I should probably receive 3 hours of undergraduate credit for my summer reading list. I read a bunch of books and wrote papers on them, right? All that is missing from the perfect summer school course is the final paper. I suppose I’ve requested and been granted an extension.
What I learned (reading) on my summer vacation:
I like books. A lot. I missed reading for pleasure. Reading for pleasure is this state where you get to sit up in bed at night, propped on pillows and read until it’s way past your bedtime and you don’t have to take notes or flag passages or draft analytical arguments. I enjoy the picaresque (a category into which Lamb falls, I would argue)–the picaresque is the precursor of the road movie and it makes for a great read. The unreliable narrator remains my favorite. If I could, I’d make everyone I know read Günter Grass’ The Tin Drum and revel in the beauty of a narrative told by a guy in prison. My reading list didn’t include any examples of the genre, although Glass Soup did give the pleasant readerly sensation of not quite knowing where to find your footing that I like so much. I like a literary puzzle when I can get my hands on one.
I was surprised at myself for not enjoying Salinger’s Franny and Zooey more. Nice enough but just too dated for me to enjoy. Which makes no sense, of course, since I specialize in nineteenth-century historical fiction. And the Vonnegut book, which also explores a very specific moment in time, remains timeless and awesome and rocked my world. And we shall not speak of William Faulkner again, sorry. I am sure there are countless blogs run by English majors and their ilk where you can read and talk about Bill all you want.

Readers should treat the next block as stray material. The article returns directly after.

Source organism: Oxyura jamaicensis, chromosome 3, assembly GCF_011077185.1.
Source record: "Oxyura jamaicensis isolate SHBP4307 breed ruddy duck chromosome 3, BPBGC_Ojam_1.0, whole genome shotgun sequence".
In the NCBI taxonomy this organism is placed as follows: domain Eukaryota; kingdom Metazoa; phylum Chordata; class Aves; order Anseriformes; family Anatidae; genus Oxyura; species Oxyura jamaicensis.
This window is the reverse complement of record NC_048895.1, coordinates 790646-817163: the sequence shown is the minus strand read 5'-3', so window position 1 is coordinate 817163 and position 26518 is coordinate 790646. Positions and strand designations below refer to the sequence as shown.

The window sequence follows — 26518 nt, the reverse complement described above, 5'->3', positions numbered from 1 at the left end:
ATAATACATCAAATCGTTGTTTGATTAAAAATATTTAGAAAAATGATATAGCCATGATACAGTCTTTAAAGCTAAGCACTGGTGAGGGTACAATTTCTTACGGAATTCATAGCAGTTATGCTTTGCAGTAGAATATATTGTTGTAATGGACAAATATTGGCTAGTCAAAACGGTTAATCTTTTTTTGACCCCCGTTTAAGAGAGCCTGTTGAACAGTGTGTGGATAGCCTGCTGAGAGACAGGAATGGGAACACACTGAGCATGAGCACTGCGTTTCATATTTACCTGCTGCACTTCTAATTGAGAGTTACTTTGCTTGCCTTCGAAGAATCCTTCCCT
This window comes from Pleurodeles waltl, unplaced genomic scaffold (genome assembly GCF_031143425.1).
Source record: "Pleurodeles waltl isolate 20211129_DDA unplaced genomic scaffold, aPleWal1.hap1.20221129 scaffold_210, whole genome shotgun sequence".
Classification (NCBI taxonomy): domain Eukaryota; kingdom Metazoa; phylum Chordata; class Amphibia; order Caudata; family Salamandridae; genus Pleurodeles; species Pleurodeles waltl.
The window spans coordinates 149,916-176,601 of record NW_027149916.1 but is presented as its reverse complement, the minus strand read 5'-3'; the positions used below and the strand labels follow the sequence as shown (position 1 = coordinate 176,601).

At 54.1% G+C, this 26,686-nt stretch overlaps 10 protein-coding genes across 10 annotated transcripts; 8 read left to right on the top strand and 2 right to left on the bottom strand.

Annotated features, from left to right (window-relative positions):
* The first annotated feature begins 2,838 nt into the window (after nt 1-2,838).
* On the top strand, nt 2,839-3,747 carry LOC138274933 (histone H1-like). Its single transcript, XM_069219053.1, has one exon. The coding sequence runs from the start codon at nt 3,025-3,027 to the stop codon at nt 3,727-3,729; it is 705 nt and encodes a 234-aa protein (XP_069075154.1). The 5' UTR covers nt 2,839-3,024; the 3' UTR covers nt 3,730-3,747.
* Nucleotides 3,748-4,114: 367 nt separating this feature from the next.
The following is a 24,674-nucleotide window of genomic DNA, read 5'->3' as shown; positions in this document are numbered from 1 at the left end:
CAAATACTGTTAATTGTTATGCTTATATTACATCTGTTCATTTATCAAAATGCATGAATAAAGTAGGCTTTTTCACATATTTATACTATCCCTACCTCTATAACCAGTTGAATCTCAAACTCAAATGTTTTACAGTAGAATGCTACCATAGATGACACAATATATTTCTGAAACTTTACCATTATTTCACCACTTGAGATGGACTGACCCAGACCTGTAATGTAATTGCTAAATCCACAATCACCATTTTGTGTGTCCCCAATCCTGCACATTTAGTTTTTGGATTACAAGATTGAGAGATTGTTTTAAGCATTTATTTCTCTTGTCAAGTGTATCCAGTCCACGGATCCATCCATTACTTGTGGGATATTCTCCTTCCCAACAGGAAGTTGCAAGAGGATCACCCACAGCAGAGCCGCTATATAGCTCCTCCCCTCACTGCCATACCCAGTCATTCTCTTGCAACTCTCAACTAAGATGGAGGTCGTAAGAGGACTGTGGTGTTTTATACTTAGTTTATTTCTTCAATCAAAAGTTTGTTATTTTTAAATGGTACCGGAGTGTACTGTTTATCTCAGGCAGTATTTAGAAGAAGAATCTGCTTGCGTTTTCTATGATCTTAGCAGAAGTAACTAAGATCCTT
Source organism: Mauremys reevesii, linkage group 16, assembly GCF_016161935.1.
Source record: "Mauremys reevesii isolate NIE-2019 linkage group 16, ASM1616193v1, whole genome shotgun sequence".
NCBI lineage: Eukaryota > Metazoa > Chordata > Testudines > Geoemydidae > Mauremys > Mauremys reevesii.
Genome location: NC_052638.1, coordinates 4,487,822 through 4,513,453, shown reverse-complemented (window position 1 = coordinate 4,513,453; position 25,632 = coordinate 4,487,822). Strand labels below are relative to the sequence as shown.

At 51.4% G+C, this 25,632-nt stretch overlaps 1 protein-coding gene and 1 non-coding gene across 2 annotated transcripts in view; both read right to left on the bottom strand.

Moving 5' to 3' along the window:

Thematically–I loves me some crazy. I may never have found Mariette in Ecstasy or The Master and Margarita on my own and I’m very glad I read them both. The Master is a heady book, and I haven’t read nearly enough Russian literature, I’m sure. Mariette is that book I might have bought on the remainder table and read secretly, because stories of young women and religious ecstasy are so. . . interesting, weird, romantic, . . . something.
I think the most important result of my long summer reading list is that I don’t want to stop. I have work reading to do–always–including a big ole pile of articles on my desk right now and the prospect of a 4-volume cultural history of Germany in my near future. But on my nightstand? The Picture of Dorian Gray by Oscar Wilde. Yummmmmmy. I read this when I was 17 and I read it in German (it didn’t make much sense then, either). Beauty and the soul and Wilde’s vicious wit. And, as a bonus: I think a German writer in whom I have some interest used Dorian Gray in her portrait of a young lady going insane.
What are you reading?